The conquest of Constantinople by the Fourth Crusade shattered irreversibly the political and cultural unity of the Byzantine world in the Greek peninsula, the Aegean and western Asia Minor. Between the disintegration of the Byzantine Empire after 1204 and the consolidation of Ottoman power in the fifteenth century, the area was a complex political, ethnic and religious mosaic, made up of Frankish lordships, Italian colonies, Turkish beyliks, as well as a number of states that professed to be the continuators of the Byzantine imperial tradition. This volume brings together western medievalists, Byzantinists and Ottomanists, combining recent research in the relevant fields in order to provide a holistic interpretation of this world of extreme fragmentation. Eight stimulating papers explore various factors that defined contact and conflict between Orthodox Greeks, Catholic Latins and Muslim Turks, highlighting common themes that run through this period and evaluating the changes that occurred over time. Particular emphasis is given on the crusades and the way they affected interaction in the area. Although the impact of the crusades on Byzantine history leading up to 1204 has been extensively examined in the past, there has been little research on the way crusading was implemented in Greece and the Aegean after that point. Far from being limited to crusading per se, however, the papers put it into its wider context and examine other aspects of contact, such as trade, interfaith relations, and geographical exploration.
'… this edited volume provides a wide range of topics in essays that go into great and fascinating scholarly depth. The book makes a solid attempt at getting historians from a variety of different historical periods to share their scholarship and work to expand their fields by making interesting cross-cultural comparisons in their studies. In this regard, Contact and Conflict in Frankish Greece and the Aegean is certainly a step in the right direction.' Hortulus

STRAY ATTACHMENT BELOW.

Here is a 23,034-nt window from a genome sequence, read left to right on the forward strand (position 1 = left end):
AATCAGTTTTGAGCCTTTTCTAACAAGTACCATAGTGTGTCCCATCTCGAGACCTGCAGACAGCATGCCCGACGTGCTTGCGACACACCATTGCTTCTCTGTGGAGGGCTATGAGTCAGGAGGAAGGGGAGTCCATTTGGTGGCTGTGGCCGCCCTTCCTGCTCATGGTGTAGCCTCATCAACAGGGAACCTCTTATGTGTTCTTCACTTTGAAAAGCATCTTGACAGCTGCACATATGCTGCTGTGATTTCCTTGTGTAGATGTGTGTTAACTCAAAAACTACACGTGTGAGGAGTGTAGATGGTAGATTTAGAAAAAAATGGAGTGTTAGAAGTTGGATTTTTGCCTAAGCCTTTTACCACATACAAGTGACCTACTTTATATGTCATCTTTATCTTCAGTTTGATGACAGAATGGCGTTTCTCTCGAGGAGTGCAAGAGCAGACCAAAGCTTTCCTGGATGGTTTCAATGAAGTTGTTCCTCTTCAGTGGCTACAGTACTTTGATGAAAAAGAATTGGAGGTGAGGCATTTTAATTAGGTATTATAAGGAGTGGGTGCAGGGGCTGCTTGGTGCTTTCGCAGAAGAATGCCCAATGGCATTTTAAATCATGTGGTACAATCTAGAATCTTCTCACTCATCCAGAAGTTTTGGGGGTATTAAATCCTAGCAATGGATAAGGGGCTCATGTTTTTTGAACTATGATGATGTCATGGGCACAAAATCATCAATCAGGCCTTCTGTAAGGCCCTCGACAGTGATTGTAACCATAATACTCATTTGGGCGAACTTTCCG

Contents: Preface, Jonathan Harris; Introduction, Nikolaos G. Chrissis and Mike Carr; Part I Frankish Greece between East and West: New frontiers: Frankish Greece and the development of crusading in the early 13th century, Nikolaos G. Chrissis; The Latin empire and Western contacts with Asia, Bernard Hamilton. Part II Byzantine Reactions to the Latins: Golden Athens: episcopal wealth and power in Greece at the time of the crusades, Teresa Shawcross; Demetrius Kydones’ 'History of the Crusades': reality or rhetoric?, Judith Ryder. Part III Latins between Greeks and Turks in the 14th Century: Trade or crusade? The Zaccaria of Chios and crusades against the Turks, Mike Carr; Sanudo, Turks, Greeks and Latins in the early 14th century, Peter Lock. Part IV The Ottomans’ Western ’Frontier’: A Damascene eyewitness to the Battle of Nicopolis: Shams al-Din Ibn al-Jazari (d.833/1429), Ilker Evrim Binbas; Bayezid I’s foreign policy plans and priorities: power relations, statecraft, military conditions and diplomatic practice in Anatolia and the Balkans, Rhoads Murphey; Conclusion, Bernard Hamilton; Index.
The series of Subsidia to the journal Crusades is designed to include publications deriving from the conferences held by the Society for the Study of the Crusades and the Latin East along with other volumes associated with the society.
The scope of the series parallels that of the journal itself: Crusades covers seven hundred years from the First Crusade (1095-1102) to the fall of Malta (1798) and draws together scholars working on theaters of war, their home fronts and settlements from the Baltic to Africa and from Spain to the Near East and on theology, law, literature, art numismatics and economic, social, political and military history.